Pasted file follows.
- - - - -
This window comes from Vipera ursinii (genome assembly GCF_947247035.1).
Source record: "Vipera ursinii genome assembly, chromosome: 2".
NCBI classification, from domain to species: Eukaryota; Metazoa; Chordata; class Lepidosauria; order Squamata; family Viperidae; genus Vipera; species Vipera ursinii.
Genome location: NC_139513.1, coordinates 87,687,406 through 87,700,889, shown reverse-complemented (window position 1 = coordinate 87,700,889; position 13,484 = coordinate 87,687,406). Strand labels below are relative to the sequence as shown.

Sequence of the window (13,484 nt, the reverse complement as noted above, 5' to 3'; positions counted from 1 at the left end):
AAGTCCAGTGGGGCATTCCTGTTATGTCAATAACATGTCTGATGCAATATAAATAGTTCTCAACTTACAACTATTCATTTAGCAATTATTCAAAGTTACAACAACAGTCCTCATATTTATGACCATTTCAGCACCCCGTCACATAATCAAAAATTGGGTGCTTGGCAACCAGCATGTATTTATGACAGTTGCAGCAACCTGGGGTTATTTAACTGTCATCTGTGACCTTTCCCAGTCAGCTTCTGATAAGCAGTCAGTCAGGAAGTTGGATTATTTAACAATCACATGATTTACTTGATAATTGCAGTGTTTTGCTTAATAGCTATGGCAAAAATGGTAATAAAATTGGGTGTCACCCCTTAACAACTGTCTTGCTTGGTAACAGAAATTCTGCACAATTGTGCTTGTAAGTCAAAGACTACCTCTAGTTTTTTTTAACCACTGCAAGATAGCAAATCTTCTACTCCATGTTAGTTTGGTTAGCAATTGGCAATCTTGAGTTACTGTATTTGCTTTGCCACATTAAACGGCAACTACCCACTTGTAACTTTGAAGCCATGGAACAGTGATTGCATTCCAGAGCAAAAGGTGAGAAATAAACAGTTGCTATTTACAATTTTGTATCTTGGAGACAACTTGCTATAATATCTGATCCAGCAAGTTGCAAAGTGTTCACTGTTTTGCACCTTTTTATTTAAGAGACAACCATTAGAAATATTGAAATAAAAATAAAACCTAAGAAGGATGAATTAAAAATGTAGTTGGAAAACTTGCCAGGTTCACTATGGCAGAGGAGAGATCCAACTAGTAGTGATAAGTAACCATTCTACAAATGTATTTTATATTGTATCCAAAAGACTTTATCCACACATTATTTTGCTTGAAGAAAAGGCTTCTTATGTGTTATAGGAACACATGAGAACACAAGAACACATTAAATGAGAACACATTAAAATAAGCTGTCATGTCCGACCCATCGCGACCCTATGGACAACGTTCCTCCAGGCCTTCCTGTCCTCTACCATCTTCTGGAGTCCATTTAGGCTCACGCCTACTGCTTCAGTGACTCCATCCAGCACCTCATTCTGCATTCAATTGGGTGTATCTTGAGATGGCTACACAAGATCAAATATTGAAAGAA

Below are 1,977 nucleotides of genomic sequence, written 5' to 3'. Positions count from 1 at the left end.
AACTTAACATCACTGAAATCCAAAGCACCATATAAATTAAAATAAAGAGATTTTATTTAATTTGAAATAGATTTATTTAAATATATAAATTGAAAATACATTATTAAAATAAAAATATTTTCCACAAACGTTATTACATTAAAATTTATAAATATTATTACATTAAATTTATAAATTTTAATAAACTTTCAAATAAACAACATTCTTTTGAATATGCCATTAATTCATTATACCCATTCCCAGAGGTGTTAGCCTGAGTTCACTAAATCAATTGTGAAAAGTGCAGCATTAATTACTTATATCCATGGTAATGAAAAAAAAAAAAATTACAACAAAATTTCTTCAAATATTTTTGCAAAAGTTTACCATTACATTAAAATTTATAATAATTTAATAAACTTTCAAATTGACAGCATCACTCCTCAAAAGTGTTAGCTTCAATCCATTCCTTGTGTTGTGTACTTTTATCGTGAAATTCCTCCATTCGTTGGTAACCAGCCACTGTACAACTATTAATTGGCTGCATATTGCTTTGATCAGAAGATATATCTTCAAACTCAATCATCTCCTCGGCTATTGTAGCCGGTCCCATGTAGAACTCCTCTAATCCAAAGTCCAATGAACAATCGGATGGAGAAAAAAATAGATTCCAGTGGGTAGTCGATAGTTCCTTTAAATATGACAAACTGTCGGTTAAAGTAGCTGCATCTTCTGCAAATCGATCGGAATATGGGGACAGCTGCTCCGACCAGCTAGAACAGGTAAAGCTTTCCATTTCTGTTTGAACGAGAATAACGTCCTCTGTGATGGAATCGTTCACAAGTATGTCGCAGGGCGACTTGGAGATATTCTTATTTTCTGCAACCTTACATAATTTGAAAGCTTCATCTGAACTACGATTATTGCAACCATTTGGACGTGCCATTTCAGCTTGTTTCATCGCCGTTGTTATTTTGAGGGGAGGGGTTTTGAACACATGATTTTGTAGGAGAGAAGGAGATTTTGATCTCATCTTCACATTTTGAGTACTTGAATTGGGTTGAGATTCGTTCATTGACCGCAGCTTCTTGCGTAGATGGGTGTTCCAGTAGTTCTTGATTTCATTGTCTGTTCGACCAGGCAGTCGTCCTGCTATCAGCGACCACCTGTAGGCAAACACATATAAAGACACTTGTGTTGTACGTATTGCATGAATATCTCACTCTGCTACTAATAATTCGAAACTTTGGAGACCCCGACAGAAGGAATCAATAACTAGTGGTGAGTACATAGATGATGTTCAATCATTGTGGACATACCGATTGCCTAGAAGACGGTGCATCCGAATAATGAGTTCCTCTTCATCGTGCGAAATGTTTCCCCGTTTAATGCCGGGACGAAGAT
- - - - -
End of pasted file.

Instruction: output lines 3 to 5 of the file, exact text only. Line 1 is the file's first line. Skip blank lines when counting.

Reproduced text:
NCBI classification, from domain to species: Eukaryota; Metazoa; Chordata; class Lepidosauria; order Squamata; family Viperidae; genus Vipera; species Vipera ursinii.
Genome location: NC_139513.1, coordinates 87,687,406 through 87,700,889, shown reverse-complemented (window position 1 = coordinate 87,700,889; position 13,484 = coordinate 87,687,406). Strand labels below are relative to the sequence as shown.

Sequence of the window (13,484 nt, the reverse complement as noted above, 5' to 3'; positions counted from 1 at the left end):